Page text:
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The State of New Hampshire v. Patrick Eschenbrenner

February 8, 2013

THE STATE OF NEW HAMPSHIRE
v.
PATRICK ESCHENBRENNER



The opinion of the court was delivered by: Lynn, J.

a.m. on the morning of their release. The direct address of the court's home page is: http://www.courts.state.nh.us/supreme.

Argued: November 27, 2012

Pursuant to RSA 606:10, III(a) (2001), the State appeals an order of the Superior Court (Nadeau, C.J.) granting the defendant, Patrick Eschenbrenner, a new trial on three counts of aggravated felonious sexual assault, based on the court's conclusion that the attorneys who represented him at trial provided ineffective assistance of counsel. We reverse.

I

The following facts are drawn from the record of the trial and the hearing on the defendant's motion for a new trial. In October 1998, C.T., a nine year-old female, told her mother that the defendant had touched her genital area on numerous occasions. C.T.'s mother reported the allegations to the police, but four months elapsed before C.T. was interviewed by Officer Lori Stowell of the Raymond Police Department, who had never before conducted a child sexual assault investigation. After submitting a report of her February 1999 interview with C.T., Stowell did not pursue the investigation further.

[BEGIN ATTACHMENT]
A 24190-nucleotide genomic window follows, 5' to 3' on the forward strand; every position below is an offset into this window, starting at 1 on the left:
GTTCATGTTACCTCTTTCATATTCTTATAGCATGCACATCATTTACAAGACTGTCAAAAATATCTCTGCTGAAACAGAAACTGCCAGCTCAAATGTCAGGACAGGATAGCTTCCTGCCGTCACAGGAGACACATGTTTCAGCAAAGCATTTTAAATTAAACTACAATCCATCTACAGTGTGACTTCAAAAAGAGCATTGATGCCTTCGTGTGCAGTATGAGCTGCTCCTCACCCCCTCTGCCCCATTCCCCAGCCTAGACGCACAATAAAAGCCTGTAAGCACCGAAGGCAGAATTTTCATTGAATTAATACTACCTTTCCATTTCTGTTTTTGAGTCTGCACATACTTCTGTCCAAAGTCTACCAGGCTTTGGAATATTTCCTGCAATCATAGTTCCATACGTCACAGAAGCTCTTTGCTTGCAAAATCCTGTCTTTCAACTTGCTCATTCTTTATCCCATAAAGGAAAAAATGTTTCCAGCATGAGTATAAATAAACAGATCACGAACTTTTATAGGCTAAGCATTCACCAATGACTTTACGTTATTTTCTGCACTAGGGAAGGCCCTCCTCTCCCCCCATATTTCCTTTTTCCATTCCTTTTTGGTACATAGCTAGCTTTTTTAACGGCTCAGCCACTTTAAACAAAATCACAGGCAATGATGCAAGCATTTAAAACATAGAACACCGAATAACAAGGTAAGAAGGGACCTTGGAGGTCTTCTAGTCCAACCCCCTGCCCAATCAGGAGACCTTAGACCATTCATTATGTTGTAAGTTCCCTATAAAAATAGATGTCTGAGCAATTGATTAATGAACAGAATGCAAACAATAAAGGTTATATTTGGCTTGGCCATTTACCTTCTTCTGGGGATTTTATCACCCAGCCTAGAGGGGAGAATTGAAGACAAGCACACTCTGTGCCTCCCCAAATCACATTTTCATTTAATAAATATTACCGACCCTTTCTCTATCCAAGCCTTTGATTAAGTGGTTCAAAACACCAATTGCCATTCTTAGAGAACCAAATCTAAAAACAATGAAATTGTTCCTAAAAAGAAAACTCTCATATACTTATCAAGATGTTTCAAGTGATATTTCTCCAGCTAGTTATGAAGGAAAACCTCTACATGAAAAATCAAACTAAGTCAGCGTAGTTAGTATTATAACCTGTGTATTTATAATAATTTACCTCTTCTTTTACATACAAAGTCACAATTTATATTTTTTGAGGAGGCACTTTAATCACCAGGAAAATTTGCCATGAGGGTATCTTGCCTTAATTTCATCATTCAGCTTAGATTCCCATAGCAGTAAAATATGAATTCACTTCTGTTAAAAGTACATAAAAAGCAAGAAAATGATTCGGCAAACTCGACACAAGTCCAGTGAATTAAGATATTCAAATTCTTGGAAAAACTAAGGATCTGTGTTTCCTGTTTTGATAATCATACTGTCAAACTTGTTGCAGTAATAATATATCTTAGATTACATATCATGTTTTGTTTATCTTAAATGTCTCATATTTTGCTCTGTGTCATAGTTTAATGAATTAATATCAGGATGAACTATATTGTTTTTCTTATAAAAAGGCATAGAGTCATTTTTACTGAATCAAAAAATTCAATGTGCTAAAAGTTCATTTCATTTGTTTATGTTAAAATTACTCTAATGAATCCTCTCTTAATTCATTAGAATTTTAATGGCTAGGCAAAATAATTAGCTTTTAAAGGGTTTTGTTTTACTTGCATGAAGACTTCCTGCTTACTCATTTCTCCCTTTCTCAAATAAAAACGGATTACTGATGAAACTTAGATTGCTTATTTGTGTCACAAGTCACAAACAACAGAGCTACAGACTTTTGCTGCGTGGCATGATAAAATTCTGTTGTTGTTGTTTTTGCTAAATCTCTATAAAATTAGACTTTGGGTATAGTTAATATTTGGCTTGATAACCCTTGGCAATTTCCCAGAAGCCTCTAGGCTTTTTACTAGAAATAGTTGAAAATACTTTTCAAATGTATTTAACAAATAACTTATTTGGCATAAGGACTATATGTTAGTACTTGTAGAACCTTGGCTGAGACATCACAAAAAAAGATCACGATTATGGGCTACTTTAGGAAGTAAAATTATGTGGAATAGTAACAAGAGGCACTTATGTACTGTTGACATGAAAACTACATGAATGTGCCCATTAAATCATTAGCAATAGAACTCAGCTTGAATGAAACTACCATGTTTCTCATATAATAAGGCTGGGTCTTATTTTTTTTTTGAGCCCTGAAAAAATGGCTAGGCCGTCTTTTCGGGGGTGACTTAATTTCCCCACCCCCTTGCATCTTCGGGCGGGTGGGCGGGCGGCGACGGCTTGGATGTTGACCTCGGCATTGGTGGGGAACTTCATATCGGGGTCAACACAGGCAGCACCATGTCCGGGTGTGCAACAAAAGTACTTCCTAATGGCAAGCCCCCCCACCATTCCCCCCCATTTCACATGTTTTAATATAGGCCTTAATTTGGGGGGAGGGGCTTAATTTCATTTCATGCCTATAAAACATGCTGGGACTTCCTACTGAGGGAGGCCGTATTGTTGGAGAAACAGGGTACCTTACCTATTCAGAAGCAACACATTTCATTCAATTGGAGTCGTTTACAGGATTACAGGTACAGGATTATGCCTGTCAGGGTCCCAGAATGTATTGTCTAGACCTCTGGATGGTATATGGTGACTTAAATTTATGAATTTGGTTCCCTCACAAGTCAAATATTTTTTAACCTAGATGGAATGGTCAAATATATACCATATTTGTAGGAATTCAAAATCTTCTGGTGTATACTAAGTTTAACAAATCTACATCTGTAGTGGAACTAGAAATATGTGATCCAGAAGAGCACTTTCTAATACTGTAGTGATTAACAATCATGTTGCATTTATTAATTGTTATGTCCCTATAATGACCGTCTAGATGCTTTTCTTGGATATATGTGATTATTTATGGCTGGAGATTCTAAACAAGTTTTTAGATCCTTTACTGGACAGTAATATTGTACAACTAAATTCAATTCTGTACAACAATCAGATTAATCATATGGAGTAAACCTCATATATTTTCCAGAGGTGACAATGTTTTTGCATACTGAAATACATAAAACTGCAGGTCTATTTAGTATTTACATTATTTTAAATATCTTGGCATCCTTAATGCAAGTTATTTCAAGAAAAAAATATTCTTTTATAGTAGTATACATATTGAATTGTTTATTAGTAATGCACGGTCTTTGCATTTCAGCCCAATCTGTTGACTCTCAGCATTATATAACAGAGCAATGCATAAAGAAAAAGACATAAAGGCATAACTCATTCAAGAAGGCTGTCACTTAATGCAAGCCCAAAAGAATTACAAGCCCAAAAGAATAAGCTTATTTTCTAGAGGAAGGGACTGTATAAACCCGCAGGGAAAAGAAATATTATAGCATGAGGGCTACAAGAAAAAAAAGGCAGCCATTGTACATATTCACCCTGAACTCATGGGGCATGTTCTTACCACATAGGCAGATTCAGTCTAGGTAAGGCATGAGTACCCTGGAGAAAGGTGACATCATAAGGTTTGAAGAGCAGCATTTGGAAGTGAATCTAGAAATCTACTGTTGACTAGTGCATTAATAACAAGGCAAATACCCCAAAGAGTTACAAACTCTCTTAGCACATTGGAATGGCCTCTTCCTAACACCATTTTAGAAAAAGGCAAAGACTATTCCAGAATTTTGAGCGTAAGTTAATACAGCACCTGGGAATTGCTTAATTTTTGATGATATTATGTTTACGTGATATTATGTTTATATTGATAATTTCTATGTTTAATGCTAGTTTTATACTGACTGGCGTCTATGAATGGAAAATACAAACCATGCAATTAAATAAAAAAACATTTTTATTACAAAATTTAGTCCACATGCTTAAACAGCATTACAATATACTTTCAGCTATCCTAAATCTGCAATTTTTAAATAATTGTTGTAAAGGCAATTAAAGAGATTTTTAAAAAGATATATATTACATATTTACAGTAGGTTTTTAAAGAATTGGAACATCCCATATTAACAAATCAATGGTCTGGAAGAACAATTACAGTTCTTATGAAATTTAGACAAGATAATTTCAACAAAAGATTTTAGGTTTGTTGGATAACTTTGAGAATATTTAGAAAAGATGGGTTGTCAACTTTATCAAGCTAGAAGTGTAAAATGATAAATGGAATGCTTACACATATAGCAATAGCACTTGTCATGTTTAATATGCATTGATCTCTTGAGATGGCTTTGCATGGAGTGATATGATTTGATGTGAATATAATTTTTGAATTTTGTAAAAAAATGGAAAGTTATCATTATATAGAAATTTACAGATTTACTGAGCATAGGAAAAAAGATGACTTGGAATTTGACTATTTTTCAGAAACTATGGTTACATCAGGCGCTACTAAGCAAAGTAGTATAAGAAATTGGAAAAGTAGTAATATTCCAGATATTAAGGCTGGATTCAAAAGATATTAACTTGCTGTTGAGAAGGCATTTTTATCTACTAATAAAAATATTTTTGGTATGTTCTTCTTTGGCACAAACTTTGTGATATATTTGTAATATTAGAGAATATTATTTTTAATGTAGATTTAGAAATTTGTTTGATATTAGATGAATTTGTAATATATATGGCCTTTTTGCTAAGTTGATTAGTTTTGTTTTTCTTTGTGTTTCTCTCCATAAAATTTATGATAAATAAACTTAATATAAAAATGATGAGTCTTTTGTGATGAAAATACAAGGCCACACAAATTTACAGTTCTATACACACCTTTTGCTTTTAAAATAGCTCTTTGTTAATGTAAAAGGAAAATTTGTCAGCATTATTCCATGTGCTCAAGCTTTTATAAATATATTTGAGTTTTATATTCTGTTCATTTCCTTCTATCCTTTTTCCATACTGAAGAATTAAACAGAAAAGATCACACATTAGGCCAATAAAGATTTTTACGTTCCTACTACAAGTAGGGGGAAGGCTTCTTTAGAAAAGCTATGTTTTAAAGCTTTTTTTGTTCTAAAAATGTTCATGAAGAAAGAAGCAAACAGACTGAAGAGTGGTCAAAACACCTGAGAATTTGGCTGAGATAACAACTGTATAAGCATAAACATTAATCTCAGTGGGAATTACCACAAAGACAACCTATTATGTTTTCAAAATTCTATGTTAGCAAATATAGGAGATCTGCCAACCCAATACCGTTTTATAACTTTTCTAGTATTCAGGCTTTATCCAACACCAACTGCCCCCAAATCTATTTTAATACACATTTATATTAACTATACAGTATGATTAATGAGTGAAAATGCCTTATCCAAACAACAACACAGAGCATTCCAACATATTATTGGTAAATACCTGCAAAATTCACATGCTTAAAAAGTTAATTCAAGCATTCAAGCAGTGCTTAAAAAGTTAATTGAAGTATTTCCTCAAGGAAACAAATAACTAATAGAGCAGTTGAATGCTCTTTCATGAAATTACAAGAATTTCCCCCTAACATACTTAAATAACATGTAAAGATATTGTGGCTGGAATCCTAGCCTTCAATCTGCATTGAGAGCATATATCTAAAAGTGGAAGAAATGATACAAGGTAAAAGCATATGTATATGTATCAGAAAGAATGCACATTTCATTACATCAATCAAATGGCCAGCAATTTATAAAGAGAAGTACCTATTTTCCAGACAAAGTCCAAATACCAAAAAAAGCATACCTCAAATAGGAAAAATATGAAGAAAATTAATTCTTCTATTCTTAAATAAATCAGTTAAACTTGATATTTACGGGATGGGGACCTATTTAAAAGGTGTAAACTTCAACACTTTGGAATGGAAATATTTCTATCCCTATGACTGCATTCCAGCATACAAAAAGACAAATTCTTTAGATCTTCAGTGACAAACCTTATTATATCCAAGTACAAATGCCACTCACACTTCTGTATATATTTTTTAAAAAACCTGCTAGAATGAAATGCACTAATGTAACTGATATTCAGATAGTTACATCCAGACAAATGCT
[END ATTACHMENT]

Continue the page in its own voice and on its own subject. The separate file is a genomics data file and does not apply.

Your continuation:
Approximately seven years later, in 2006, Raymond Police Detective

Richard Labell re-opened the investigation of C.T.'s allegations. In accordance with policies and procedures developed subsequent to her 1999 interview with Stowell, C.T. was re-interviewed in 2006 at the Child Advocacy Center (CAC) by a specially trained interviewer while Labell observed from an adjacent room. Following the interview, Labell obtained a warrant for the defendant's arrest. In a post-arrest interview, the defendant denied that he had ever intentionally touched C.T.'s genital area. He was thereafter indicted on three counts of aggravated felonious sexual assault. See RSA 632-A:2, II (Supp. 2012).